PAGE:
Tenacious U.S. Drought Worsens, To Last Through Winter
The tenacious U.S. drought that continues to hamper American agricultural output and put water supplies and Mississippi River commerce at risk worsened during the past week, particularly in the Southeast, according to figures released on Thursday. The new U.S. Drought Monitor shows that all categories of drought increased across the country between Nov. 20-27, with the largest increase occurring in an area from Alabama northeastward to Virginia.
The U.S. Drought Monitor released on Nov. 29.
Credit: National Drought Mitigation Center.
This has already been the most intense and widespread drought to strike the U.S. since 1988, and its severity is on par with the droughts of the 1950s. The drought has also earned comparisons to the devastating droughts of the 1930s “Dust Bowl” era, although those droughts were more intense and longer-lasting than this event, and the impacts this time have been reduced by improved land management practices.
The drought may rival Hurricane Sandy as the most costly U.S. natural disaster of 2012, with damage estimates already ranging between $75 billion to $150 billion. Deutsche Bank Securities has predicted that the drought will be responsible for a 0.5 to 1 percent drop in U.S. gross domestic product this year, a significant drop considering the relatively slow pace of growth throughout the year.
The Drought Monitor shows that about 63 percent of the Lower 48 states are experiencing some form of drought conditions. That is down only slightly from the peak drought coverage of 65 percent on Sept. 25. The portion of the Lower 48 states experiencing severe to exceptional drought conditions jumped to 42 percent during the past week, up from about 38 percent on Nov. 20.
The Drought Monitor shows that a large area of moderate to exceptional drought continues to affect areas from the Central Rockies to the Northern and Southern Plains, as well as the Upper Midwest and Mid-Mississippi River Valley. The drought is worsening in Texas, which has suffered from drought conditions for at least two years, and in Georgia, where drought has also been long-lasting. Neither of these areas are expected to see significant drought alleviation during the winter, and in fact, Texas may see drought tighten its grip on the state, according to the Nov. 15 Seasonal Drought Outlook from the National Oceanic and Atmospheric Administration (NOAA).
That outlook shows that while some improvement is likely to occur in California and the eastern edge of the drought area in the Ohio Valley, the vast majority of the drought area is likely to remain mired in unusually dry conditions through the end of February.
Statewide average precipitation in Wyoming for the January to October period, going back to 1880. Note how much below average 2012 has been so far (circled)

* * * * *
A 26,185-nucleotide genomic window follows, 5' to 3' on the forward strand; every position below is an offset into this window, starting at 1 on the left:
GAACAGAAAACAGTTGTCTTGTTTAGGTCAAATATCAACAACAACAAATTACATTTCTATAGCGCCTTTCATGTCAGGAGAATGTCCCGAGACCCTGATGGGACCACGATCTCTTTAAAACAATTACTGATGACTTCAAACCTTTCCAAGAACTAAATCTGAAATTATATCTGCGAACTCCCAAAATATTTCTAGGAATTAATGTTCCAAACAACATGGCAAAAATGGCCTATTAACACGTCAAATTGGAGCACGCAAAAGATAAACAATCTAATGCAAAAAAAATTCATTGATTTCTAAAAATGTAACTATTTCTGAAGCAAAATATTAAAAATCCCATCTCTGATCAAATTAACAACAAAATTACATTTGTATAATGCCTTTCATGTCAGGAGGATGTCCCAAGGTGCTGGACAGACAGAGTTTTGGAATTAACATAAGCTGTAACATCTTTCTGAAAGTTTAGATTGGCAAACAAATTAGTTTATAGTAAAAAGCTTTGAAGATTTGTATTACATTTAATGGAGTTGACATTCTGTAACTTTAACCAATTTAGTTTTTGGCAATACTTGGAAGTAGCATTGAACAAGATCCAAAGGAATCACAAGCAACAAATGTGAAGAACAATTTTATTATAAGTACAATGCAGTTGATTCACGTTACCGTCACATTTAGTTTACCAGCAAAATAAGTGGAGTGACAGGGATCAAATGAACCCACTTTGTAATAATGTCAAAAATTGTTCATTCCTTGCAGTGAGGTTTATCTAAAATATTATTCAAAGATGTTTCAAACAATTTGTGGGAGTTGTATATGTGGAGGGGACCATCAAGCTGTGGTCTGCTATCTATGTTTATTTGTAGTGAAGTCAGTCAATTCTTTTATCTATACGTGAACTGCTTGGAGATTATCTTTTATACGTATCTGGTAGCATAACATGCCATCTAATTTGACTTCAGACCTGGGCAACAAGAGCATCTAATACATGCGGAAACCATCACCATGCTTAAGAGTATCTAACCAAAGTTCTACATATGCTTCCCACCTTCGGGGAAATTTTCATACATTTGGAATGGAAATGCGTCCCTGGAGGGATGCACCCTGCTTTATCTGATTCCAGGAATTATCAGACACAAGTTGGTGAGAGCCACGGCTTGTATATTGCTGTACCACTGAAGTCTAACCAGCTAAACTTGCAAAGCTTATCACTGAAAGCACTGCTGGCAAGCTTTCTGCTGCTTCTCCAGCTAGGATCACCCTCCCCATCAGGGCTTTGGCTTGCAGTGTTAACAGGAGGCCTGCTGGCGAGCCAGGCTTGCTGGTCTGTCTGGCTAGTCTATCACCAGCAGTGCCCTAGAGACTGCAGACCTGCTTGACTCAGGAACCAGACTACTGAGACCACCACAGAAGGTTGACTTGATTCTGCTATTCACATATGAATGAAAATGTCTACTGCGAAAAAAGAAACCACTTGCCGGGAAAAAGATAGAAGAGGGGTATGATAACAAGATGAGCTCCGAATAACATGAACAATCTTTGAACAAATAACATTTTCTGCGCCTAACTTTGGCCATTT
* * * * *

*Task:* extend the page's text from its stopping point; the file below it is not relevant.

Click to enlarge the image.
The Northern Plains continue to be the hardest hit states, where Wyoming and Nebraska recorded their driest January-to-October period on record. Four other states ranked among their top 10 driest January-to-October periods on record, as well. In addition, some locations within these states may set all-time records for dryness during November, with little to no precipitation falling at all this month.
This particular drought, which began in 2011 and expanded dramatically starting in March of this year, likely was triggered by natural climate variability. In particular, the pattern of sea surface temperatures in parts of the Pacific and Atlantic Oceans during this period tends to favor North American droughts, according to climate researchers. However, the drought was likely intensified by global warming-related heat waves during the spring and summer, with more than 15,000 temperature records broken or tied during March 2012 alone. The warm temperatures helped further dry plants and soils.
The drought is affecting the agricultural sector, with 54 percent of the nation’s pasture and rangeland rated in poor to very poor condition as of Oct. 31, according to the U.S. Department of Agriculture (USDA). The USDA reported that several states in the West and Plains had 80 percent or more of their pasture and rangeland rated poor to very poor, with nearly all of Nebraska’s pasture and rangeland in the worst category. The winter wheat crop has been hampered by the continued dry conditions, with 65 percent of the winter wheat crop located drought areas. In South Dakota, 61 percent of the winter wheat crop was rated to be in poor to very poor condition.
The drought is also threatening commerce on the Mississippi River, as the Army Corps of Engineers is considering plans to deepen some parts of the River in order to keep barge traffic moving, despite a dramatic drop in water levels.
According to a report from Bloomberg Businessweek, computer models show that absent more rain, Mississippi River navigation would be limited starting on Dec. 11, and that the river could reach a record low shortly before Christmas. The story said that $7 billion in goods typically pass through the river during an average December and January.
In an illustration of the extreme weather that has affected the U.S. in recent years, it was only a little more than a year ago that Mississippi River commerce was disrupted by record flooding induced by a combination of heavy rainfall and massive snowmelt.
Winter Storms Bring A Little Relief to U.S. Drought Area
Drought Has Ties to La Nina, With Global Warming Assist
Historical Context of the Mississippi River Floods
Drought Grows, Forecast to Persist Through Early Winter